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Union troops land at the Point in Parkersburg

City’s railroad terminal important in moving troops and supplies

April 28, 2011
By Dave McKain , Parkersburg News and Sentinel

The Ohio Militia under Gen. George McClellan landed at the Point in Parkersburg on May 27, 1861. Government officials sent troops to the city in fear Parkersburg was on the verge of Confederate occupation.

The interest on both sides was to capture the Parkersburg terminal of the Northwestern Virginia Railroad, part of the B&O, because of its military significance in moving troops and supplies. Confederate Gen. Robert E. Lee had instructed Col. George Porterfield in Grafton to take Parkersburg.

A day prior to McClellan's landing at Parkersburg, Porterfield and his Confederates were engaged in the first land battle of the Civil War at Philippi.

Article Photos

“Landing of Union Troops at Parkersburg, Western Virginia,” Frank Leslie’s Illustrated Newspaper, Aug. 21, 1861.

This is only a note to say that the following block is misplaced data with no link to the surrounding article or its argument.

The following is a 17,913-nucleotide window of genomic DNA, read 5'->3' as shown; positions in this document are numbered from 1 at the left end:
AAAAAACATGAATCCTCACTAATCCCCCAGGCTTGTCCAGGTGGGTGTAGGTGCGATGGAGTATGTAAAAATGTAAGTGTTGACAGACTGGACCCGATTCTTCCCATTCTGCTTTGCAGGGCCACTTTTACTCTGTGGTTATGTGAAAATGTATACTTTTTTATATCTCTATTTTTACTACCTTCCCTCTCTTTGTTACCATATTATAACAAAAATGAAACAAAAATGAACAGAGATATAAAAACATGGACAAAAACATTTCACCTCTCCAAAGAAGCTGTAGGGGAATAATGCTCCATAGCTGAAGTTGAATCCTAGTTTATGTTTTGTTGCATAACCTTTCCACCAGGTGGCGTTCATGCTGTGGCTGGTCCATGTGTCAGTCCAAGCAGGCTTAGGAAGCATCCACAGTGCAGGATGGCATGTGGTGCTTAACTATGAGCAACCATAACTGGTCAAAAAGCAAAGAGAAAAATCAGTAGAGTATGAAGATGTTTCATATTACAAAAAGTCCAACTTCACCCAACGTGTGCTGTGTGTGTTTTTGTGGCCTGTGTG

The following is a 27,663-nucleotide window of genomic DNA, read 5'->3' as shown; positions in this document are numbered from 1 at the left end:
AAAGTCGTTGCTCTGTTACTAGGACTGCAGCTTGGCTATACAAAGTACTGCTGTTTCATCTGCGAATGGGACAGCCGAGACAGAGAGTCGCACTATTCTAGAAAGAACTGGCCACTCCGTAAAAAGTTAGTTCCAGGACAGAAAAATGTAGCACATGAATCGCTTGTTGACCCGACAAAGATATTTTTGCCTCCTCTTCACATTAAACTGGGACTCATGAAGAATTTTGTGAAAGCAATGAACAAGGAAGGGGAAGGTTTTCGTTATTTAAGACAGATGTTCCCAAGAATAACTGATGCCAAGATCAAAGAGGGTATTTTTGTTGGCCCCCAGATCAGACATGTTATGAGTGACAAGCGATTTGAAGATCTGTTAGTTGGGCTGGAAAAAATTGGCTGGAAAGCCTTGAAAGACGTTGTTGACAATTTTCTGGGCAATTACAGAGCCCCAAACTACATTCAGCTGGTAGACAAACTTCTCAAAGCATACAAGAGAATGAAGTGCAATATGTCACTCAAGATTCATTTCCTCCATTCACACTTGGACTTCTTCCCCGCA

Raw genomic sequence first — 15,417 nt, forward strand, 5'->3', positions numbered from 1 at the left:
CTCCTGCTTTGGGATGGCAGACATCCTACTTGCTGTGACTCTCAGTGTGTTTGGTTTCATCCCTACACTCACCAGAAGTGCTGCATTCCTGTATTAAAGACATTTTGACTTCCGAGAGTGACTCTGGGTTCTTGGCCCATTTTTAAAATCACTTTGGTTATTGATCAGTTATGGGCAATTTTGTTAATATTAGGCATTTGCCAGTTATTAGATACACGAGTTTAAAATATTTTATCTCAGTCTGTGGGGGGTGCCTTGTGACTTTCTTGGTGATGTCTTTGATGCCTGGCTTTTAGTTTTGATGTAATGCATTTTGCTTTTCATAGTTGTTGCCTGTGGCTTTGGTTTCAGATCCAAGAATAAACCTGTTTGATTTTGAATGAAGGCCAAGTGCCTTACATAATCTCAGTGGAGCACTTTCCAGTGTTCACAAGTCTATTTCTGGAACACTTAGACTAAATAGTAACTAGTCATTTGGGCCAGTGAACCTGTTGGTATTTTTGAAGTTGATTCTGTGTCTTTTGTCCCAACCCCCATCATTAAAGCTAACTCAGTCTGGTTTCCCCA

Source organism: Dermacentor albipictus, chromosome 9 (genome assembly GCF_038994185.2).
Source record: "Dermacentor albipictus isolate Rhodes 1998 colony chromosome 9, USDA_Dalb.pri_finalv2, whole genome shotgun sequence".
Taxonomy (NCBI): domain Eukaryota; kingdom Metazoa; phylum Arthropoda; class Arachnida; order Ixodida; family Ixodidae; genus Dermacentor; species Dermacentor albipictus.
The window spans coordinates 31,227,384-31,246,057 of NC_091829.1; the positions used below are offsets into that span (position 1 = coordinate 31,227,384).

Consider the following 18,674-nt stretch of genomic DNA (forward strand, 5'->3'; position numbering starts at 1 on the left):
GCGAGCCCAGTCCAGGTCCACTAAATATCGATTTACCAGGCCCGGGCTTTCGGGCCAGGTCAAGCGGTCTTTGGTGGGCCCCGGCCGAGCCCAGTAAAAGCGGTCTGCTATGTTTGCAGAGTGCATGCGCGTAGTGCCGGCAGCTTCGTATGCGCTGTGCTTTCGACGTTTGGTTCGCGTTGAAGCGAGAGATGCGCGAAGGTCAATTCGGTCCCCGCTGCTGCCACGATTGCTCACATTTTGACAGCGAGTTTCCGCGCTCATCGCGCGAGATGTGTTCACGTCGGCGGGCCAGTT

Lee told Porterfield once he secured the city, Judge William L. Jackson, a cousin of Stonewall Jackson, would take command of the city.

On May 26, 1861, McClellan issued the orders to Col. James Steedman, commander of the 14th Ohio Infantry Regiment of 1,000 men at Marietta:

"You will upon receipt of this cross the (Ohio) river and occupy Parkersburg," McClellan ordered. "The 18th Ohio Regiment at Athens is ordered to report to you. You will at once move forward by rail towards Grafton, as far as can be done with prudence, leaving sufficient guards at Parkersburg and the bridges as you advance."

The militia fully expected resistance in Parkersburg and arrived on the steamboat Ohio 3 with drawn bayonets.

"If you have to fight, remember that the honor of Ohio is in your hands," McClellan stated in his orders. "See that the rebels receive no information by telegraph. ... See that the rights and property of the people are respected, and repress all attempts at Negro insurrection."

A battle for the city never happened.

When the Ohio regiments landed they were greeted by a crowd of Union supporters. Regiment leaders hoisted their flag over the B&O Train Depot.

The units were then sent across the B&O lines to Grafton, then to Philippi and to Rich Mountain, where they defeated Lee's troops in the first major engagements of the war. Lee was given the nickname "Granny Lee" for his losses in these early engagements. McClellan was hailed as the great Napoleon.

 
 
 

 

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